Child Seen Through a Glass, Darkly – a poem

His small face peers worriedly out the kindergarten window

as I walk away, down the maple-lined path. He will be fine,

I know. I taught him the mysterious ways of words

years ago; already he is an eager participant in my love affair

with literature, though he will have to wait some years

for Shakespeare.

If he has taken my other lessons to heart, he will know

to wear the appropriate masks, say little more than he should.

He may not have to wait long lonely years for friendship…

Is that not what all parents wish for their children —

that they should not make their own mistakes again?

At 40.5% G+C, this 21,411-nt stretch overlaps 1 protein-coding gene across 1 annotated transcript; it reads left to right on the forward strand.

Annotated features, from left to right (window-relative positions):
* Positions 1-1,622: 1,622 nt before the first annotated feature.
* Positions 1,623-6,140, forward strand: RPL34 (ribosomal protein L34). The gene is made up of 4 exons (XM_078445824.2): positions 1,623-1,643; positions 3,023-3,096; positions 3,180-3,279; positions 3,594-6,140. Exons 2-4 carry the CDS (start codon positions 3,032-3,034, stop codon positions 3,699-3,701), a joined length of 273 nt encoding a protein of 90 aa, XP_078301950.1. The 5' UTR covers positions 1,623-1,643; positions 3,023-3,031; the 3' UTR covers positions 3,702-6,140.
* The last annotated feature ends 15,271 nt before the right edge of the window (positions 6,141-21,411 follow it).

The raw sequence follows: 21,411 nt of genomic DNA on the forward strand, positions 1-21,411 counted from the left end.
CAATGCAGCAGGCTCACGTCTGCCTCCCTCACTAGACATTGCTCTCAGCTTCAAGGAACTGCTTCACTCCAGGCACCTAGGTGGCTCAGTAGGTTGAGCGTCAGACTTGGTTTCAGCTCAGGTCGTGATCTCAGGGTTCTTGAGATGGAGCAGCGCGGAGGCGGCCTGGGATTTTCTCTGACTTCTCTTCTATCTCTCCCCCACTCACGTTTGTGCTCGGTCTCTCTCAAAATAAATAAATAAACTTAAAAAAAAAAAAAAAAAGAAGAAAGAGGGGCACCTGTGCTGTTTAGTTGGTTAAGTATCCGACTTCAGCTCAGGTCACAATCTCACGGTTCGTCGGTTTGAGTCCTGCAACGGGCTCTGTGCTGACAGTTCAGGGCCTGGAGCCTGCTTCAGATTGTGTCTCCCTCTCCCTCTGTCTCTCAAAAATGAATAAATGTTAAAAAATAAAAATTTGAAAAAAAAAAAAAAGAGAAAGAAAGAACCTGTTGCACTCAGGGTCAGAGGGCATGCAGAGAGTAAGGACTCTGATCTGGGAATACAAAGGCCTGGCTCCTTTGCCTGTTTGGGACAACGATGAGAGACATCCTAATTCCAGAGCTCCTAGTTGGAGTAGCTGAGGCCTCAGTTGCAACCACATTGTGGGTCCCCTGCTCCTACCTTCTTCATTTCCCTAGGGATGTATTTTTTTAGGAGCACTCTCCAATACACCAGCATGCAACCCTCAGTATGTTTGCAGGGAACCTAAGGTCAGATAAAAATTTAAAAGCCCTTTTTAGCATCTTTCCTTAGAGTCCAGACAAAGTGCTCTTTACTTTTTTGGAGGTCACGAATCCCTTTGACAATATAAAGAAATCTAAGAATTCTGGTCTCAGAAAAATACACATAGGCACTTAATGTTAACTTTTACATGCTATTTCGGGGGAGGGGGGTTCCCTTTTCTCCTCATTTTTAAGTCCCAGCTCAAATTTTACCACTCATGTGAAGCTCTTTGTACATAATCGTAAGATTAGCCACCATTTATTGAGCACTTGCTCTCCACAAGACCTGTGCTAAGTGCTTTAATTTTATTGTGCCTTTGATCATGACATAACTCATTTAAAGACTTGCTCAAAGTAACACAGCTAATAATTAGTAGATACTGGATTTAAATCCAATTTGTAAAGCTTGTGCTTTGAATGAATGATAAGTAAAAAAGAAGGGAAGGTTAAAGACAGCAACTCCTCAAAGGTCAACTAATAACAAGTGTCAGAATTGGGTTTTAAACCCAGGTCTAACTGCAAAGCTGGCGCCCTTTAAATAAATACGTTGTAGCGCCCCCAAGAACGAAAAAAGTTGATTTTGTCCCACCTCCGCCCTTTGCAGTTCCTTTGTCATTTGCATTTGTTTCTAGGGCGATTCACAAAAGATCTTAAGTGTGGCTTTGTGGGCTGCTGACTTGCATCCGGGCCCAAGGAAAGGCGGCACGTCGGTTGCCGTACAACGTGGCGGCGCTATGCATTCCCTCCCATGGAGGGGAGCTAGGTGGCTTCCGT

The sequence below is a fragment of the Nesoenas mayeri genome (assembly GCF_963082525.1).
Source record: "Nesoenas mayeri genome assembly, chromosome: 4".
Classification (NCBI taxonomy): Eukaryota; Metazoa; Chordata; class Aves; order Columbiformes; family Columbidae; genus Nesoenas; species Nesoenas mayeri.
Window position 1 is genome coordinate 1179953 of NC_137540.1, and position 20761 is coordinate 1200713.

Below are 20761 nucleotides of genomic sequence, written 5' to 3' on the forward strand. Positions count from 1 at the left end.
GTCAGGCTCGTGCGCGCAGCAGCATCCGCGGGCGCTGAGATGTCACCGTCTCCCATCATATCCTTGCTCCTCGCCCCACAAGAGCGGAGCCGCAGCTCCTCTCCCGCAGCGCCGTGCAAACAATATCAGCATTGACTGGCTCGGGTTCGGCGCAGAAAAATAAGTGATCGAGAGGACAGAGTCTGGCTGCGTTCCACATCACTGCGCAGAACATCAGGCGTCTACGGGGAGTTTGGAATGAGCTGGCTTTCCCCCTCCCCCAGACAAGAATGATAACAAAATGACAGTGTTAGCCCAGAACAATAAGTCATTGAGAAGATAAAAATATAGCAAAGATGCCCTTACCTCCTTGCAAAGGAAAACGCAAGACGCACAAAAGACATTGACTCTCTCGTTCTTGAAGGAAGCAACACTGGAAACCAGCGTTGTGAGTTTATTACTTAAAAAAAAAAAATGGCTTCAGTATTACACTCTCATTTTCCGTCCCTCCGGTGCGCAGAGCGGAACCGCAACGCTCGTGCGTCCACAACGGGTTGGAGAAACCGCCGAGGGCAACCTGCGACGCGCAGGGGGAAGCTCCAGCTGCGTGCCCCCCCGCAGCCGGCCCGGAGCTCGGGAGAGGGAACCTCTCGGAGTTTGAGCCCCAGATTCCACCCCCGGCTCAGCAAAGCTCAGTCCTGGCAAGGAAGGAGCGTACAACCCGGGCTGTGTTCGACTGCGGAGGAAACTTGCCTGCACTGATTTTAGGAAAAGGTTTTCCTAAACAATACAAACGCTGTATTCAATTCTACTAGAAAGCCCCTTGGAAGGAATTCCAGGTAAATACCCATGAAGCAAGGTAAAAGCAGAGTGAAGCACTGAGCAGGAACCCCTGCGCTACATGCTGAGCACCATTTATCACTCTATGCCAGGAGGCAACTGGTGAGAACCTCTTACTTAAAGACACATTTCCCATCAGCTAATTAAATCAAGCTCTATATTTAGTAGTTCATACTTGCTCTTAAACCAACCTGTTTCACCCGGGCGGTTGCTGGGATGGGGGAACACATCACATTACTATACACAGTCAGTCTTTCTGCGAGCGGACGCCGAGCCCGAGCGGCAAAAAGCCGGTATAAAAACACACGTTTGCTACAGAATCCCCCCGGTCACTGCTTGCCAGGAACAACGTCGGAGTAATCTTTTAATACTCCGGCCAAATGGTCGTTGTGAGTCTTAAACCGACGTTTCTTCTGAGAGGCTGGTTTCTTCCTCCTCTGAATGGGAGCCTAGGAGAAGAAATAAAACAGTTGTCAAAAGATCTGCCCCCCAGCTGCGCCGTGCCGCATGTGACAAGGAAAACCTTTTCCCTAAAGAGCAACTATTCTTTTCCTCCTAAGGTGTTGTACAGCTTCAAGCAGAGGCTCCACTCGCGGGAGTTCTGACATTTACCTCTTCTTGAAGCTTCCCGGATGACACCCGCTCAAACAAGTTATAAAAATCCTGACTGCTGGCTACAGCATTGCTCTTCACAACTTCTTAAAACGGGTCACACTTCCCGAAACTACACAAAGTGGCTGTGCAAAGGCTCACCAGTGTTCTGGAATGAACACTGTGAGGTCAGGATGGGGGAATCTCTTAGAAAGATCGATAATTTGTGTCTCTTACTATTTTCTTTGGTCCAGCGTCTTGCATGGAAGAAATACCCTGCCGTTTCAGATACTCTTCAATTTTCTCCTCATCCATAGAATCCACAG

No tears streak that pale brown skin, my stalwart boy.

He’d always been a sturdy child, quicker to laughter than

tears; more prone to silence than either. Like his father.

Six years now since I last saw the man, his hurried back

escaping down a path as I leaned in a doorway, incredulous.

Now I can rejoice in his cowardice, though the months following

silent departure were a storm of tears and bewilderment.

Who said that love conquers all? Liar.

Hurried kisses and promises, in dorm hallways and

basement practice rooms. Skipped calculus classes, as we

reveled in another new knowledge — the heady rush

of skin to skin; the perfect nestling of young bodies;

briefly matched heartbeats.

When he ran, he left a treasure behind him —

a heartbeat perfectly matched to mine.

If I had kept that gift,

my life would have ended; changed irreparably.

My son would have been five today.


M.A. Mohanraj

June 14, 1996